The Scandinavian currencies - the Norwegian crown and Swedish crown - a proxy for overall risk, also rallied as did the euro, which rose over half a percent to $1.1376 after retreating to $1.1302 on Wednesday, its lowest since mid-August. The single currency has been weighed by less-than-stellar economic news from the euro zone.

In commodities, WTI futures were down 0.86 percent at $64.75 per barrel after its worst month in more than two years, and Brent crude lost 1.13 percent to $74.19 per barrel. The two benchmarks remained on the back foot after falling more than $10 from a four-year peak reached early in October as broader market ructions were seen hurting demand for fuel.

The focus now turns to Apple earnings Thursday, then to the monthly U.S. jobs report Friday. Other expected data highlights include initial jobless claims and manufacturing PMI readings from Markit and ISM. In addition to Apple, DowDuPont and Starbucks are among companies set to report earnings.

Market Snapshot

  • S&P 500 futures up 0.2% to 2,717.00
  • STOXX Europe 600 up 0.4% to 363.15
  • MXAP up 0.2% to 149.84
  • MXAPJ up 1% to 476.56
  • Nikkei down 1.1% to 21,687.65
  • Topix down 0.9% to 1,632.05
  • Hang Seng Index up 1.8% to 25,416.00
  • Shanghai Composite up 0.1% to 2,606.24
  • Sensex up 0.2% to 34,505.43
  • Australia S&P/ASX 200 up 0.2% to 5,840.80
  • Kospi down 0.3% to 2,024.46
  • German 10Y yield rose 1.2 bps to 0.397%
  • Euro up 0.5% to $1.1372
  • Brent Futures down 0.5% to $74.68/bbl
  • Italian 10Y yield fell 4.7 bps to 3.056%
  • Spanish 10Y yield fell 0.7 bps to 1.541%
  • Brent Futures down 0.5% to $74.68/bbl
  • Gold spot up 0.9% to $1,225.61
  • U.S. Dollar Index down 0.5% to 96.61

Top Headline News from Bloomberg

Asia equity markets traded mostly higher as the region sustained the momentum from Wall St where stocks continued to pare back some of the losses from its worst monthly performance in 7 years, helped on the day by month-end rebalancing and with sentiment also underpinned by strong jobs data as well as a rally across FAANG stocks post-Facebook earnings beat. ASX 200 (+0.2%) was lifted by early outperformance in the mining sector as BHP shares gained on the announcement of a USD 10.4bln shareholder return program, although upside was capped by indecisiveness across financials amid less than inspiring NAB results and M&A hopes with Macquarie said to be mulling an offer for AMP Capital. Elsewhere, Nikkei 225 (-1.0%) was pressured by the recent currency strength and with much of the focus on earnings, while Shanghai Comp. (+0.6%) and Hang Seng (+1.8%) outperformed following the better than expected Chinese Caixin Manufacturing PMI data and continued supportive efforts by Chinese authorities. Finally, 10yr JGBs were lower with yields higher across the curve after the BoJ tweaked its monthly bond purchases in which it cut the number of occasions it will buy 1-3yr and 3-5yr JGBs to just 4 times from 5 times per month, although firmer demand at the 10yr auction helped stem losses.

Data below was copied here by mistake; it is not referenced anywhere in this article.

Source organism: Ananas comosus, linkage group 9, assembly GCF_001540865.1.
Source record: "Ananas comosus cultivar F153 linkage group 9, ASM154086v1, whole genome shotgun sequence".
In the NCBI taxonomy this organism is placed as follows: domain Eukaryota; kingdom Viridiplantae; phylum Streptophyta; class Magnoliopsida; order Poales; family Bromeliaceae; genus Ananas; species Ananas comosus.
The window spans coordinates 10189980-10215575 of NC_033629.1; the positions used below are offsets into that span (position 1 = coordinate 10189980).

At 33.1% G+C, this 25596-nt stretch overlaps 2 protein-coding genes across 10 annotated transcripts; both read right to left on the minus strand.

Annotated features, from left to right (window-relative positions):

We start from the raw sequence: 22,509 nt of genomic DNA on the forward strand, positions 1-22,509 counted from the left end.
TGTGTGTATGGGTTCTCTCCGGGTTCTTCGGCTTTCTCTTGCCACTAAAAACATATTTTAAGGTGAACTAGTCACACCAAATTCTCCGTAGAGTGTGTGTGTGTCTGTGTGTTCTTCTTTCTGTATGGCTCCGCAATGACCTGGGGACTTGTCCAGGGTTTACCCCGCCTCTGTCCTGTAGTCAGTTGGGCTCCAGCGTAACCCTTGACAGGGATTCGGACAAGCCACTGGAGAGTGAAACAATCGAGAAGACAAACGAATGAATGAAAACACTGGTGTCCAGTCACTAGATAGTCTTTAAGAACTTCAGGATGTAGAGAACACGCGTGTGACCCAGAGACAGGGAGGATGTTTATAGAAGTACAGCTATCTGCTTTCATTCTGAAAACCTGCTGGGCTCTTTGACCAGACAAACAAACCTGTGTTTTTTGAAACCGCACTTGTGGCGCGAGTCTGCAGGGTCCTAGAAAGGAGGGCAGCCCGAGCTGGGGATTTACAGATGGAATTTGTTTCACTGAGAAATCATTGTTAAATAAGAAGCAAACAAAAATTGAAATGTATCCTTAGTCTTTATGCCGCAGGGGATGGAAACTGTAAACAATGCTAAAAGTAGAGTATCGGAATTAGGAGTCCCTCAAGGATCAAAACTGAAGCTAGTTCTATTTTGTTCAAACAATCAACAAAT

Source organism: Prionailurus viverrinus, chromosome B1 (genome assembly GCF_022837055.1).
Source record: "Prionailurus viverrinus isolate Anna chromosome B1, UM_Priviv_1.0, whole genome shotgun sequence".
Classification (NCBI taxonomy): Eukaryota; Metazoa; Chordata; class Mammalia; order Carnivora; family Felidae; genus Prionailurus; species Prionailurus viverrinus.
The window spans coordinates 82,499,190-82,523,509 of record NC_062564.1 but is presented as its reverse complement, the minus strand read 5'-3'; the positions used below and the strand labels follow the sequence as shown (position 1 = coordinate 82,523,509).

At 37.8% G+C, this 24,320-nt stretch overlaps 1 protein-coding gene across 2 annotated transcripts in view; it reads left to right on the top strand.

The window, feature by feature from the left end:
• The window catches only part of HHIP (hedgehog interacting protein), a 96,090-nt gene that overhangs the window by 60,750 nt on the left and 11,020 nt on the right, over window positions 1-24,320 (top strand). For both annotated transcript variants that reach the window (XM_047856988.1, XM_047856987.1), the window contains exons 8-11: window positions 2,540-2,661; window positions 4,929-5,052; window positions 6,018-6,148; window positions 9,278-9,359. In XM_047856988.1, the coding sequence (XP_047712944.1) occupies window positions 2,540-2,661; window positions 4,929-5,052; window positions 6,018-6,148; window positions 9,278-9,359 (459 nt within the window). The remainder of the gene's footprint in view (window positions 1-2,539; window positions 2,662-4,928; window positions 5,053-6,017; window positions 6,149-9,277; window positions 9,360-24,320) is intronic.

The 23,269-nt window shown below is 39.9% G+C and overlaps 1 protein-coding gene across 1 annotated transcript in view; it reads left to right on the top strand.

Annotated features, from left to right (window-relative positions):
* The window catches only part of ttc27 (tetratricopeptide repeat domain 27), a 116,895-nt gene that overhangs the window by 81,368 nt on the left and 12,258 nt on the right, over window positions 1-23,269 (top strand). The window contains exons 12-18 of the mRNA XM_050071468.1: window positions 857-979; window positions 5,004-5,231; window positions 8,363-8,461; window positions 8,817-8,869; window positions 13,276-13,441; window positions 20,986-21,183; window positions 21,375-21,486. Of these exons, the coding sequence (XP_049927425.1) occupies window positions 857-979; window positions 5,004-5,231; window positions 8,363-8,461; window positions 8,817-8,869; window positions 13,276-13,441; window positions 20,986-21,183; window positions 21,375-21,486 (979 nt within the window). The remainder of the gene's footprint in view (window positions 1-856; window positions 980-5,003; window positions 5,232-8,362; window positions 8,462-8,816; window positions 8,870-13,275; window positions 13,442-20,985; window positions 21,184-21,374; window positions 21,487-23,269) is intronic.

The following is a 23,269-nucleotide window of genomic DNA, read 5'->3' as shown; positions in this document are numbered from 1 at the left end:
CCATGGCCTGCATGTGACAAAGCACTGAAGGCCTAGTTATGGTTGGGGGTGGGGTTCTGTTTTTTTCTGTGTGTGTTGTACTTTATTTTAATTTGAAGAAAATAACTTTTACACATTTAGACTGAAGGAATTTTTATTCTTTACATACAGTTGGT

Top Asian News

  • China’s Yuan Jumps Most in Three Weeks as USD Bulls Take Profit
  • Daiwa Finds Partner to Set Up Majority-Owned China Venture
  • Hong Kong Reveals Crypto Rules in Push to Tame Wild Market
  • Japan Victory Over Mobile Carriers Triggers $34 Billion Rout
  • Keyence Boosts Full Year Dividend Forecast, Beats Estimates

Top European News

  • BT’s Brighter Profit Outlook Smooths Path for New CEO Jansen
  • BOE Rate-Hike Plans Hamstrung by Brexit: Decision Day Guide
  • Emirates and FlyDubai Evolve From Odd Couple to Best Buddies
  • Novo Slashes 1,300 Jobs as CEO Jorgensen Reshapes Drugmaker
  • Abu Dhabi Said in Talks to Form 2 Banks in Three-Way Merger

Looking at the day ahead, we get the preliminary Q3 nonfarm productivity and unit labour cost releases, the latest weekly initial jobless claims print,  final revision to the October manufacturing PMI, September construction spending, ISM manufacturing and then October vehicle sales data. Away from all that the big earnings release today is Apple when we’re due to get numbers at the close, while Royal Dutch Shell, Dow Dupont, Kraft Heinz and Credit Suisse are other notable highlights.

US Event Calendar

  • 7:30am: Challenger Job Cuts YoY, prior 70.9%
  • 8:30am: Nonfarm Productivity, est. 2.1%, prior 2.9%; Unit Labor Costs, est. 1.0%, prior -1.0%
  • 8:30am: Initial Jobless Claims, est. 212,000, prior 215,000; Continuing Claims, est. 1.64m, prior 1.64m
  • 9:45am: Markit US Manufacturing PMI, est. 55.8, prior 55.9
  • 10am: Construction Spending MoM, est. 0.0%, prior 0.1%
  • 10am: ISM Manufacturing, est. 59, prior 59.8
  • Wards Total Vehicle Sales, est. 17.1m, prior 17.4m

DB's Jim Reid concludes the overnight wrap

What is it about Octobers? History is quite clear that Octobers are by no means always bad, but when they are bad they have a tendency to be quite bad or at least more volatile!

Normally we publish our MTD and YTD performance review on the first of every month in the EMR but because the past month has seen such big and interesting moves we felt that the review deserved a standalone piece. In particular in the review today we will show that if the year ended now, we’d be set for a record % of assets in our universe in negative territory in dollar terms for a year. This follows last year, when the exact opposite was true. Of the assets we track, we saw the least number in negative territory in dollar terms in 2017. This perhaps highlights a world where we’ve moved from peak QE and everything being expensive to QT over the last 2 years. For this analysis we’ve used the data we collate for our long term study and go back to 1901. So this will be published slightly later this morning along with all the usual stats.